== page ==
Sri Lanka further understands that in order to function efficient market mechanism and economy needs to ensure that everybody should be reflect its true cost not any administrative price. Using this economic principle in regard to state owned enterprises (SOEs) is vital in restructuring them to perform an important role in the country’s economy. However while ensuring to reflect true value of output, it is necessary to ensure that their services such as electricity, water etc., are accessible to low income groups of the society. Proper taxation mechanism instituted can be used in ensuring accessibility to vital services for low income groups. In that respect, taxation mechanism is not only a tool to collect income for the government, but also an efficient mechanism of the delivery of social benefits to low income groups.
Sri Lanka further understands that that rationalization of government expenditure must arise from the fact that the government is the largest institutional consumer and for its operations it must mainly find funds from the general allocation of consumption money mentioned above and not from deficit financing or from heavy borrowings either from domestic or foreign loans. Sri Lanka understands that the government should be prevented borrowing dollar denominated loans from foreign capital markets but should be able to raise money to roll over the existing foreign currency denominated loans subject to that such operation will last only up to the time of paying such loans in full.
Sri Lanka further understands that understand that the government should not undertake any infrastructure project either if it is not able to finance from its income or domestic loans taken subject to the debt limit set by the macroeconomic fundamentals and approved by parliament. However, the government undertakes strategically important infrastructure projects that are justified by the increased economic output or increase wellbeing of the society subject to the proven debt sustainability. Sri Lanka understands that the government its agencies do not enter into any venture or project that are partly or fully funded by foreign currency denominated short to medium term loans borrowed from commercial capital market including any Exim bank of a foreign country.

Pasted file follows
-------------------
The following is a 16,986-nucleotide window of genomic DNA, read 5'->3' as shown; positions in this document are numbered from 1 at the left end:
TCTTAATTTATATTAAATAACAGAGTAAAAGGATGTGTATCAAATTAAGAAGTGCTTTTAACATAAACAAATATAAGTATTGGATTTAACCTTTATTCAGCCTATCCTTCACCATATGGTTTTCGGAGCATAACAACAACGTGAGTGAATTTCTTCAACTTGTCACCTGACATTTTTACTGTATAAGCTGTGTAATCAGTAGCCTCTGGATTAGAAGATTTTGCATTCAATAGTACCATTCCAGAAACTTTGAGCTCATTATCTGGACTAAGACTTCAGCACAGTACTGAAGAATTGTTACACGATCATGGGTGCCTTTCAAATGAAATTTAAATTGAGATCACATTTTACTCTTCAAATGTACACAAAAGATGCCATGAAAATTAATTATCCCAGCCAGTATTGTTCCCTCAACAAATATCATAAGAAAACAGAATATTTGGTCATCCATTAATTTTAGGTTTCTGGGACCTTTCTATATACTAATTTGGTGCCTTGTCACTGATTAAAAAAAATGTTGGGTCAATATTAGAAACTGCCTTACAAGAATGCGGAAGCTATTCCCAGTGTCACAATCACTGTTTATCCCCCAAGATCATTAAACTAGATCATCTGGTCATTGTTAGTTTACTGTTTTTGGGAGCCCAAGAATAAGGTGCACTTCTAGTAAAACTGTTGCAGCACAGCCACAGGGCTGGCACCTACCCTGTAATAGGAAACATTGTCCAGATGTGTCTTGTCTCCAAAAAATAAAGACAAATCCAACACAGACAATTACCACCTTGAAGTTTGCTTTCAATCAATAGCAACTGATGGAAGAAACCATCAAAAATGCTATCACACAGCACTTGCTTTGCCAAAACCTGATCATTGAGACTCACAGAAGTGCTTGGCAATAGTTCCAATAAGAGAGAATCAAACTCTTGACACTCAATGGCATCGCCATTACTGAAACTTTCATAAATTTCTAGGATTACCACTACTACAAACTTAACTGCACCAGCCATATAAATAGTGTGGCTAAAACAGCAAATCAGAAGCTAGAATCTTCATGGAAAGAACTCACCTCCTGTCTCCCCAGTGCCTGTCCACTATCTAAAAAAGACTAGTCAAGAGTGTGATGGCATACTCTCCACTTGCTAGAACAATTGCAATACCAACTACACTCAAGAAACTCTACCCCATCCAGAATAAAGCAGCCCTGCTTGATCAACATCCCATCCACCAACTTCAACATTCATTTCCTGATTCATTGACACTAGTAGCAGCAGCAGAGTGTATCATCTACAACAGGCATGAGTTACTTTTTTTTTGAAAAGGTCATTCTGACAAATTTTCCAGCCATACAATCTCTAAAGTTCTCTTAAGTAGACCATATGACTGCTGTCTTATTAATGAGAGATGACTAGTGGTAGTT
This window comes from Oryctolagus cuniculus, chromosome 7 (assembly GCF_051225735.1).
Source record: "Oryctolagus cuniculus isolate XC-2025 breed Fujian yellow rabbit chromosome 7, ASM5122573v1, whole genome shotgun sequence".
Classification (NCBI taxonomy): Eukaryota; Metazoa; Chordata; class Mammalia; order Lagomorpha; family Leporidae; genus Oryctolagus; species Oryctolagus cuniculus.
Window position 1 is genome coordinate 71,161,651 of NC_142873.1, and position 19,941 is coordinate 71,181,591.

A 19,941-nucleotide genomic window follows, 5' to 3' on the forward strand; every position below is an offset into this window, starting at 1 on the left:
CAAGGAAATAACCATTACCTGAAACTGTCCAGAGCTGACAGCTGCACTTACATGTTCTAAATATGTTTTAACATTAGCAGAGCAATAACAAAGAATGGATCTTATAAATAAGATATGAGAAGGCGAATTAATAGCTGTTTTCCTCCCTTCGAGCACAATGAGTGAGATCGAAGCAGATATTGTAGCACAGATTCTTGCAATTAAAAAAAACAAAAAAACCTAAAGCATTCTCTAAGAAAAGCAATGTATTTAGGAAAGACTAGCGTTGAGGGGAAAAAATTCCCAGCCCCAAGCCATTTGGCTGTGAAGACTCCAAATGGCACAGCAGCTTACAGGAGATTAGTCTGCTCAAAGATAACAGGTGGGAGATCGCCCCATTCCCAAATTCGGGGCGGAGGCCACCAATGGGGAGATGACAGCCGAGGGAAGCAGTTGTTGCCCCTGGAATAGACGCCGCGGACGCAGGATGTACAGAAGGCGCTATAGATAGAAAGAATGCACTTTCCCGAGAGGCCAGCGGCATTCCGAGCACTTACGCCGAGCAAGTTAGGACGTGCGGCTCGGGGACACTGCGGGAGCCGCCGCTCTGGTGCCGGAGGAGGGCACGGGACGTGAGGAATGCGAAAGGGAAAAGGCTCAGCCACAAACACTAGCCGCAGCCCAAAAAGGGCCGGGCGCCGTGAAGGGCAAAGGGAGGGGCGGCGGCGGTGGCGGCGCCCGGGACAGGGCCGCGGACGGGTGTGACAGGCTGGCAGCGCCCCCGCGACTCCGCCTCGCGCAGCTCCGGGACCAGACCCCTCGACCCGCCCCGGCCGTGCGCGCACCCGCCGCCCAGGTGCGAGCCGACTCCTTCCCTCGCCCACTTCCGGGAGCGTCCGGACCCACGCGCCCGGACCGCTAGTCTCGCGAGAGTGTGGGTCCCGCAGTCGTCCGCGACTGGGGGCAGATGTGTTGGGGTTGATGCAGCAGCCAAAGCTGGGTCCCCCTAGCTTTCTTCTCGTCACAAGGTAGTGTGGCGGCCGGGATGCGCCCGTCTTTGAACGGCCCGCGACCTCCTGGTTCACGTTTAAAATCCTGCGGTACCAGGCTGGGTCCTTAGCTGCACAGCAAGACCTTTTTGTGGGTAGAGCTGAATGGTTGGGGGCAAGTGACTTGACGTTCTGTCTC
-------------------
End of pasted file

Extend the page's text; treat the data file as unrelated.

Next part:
Further Sri Lanka understands that given the massive money printing spree undertaken by the central bank under government’s persuasion, the bank will not have enough policy tools to contain credit growth, in the case of the economy started to grow. Therefore, Sri Lanka further understands the need of acquiring new policy tools or need to plan ahead to contain credit growth not increasing interest rates.
In view of the above, this preamble explains the necessary macroeconomic principles that Sri Lanka should adhere to, immaterial of the change of political power in democratically contested national elections.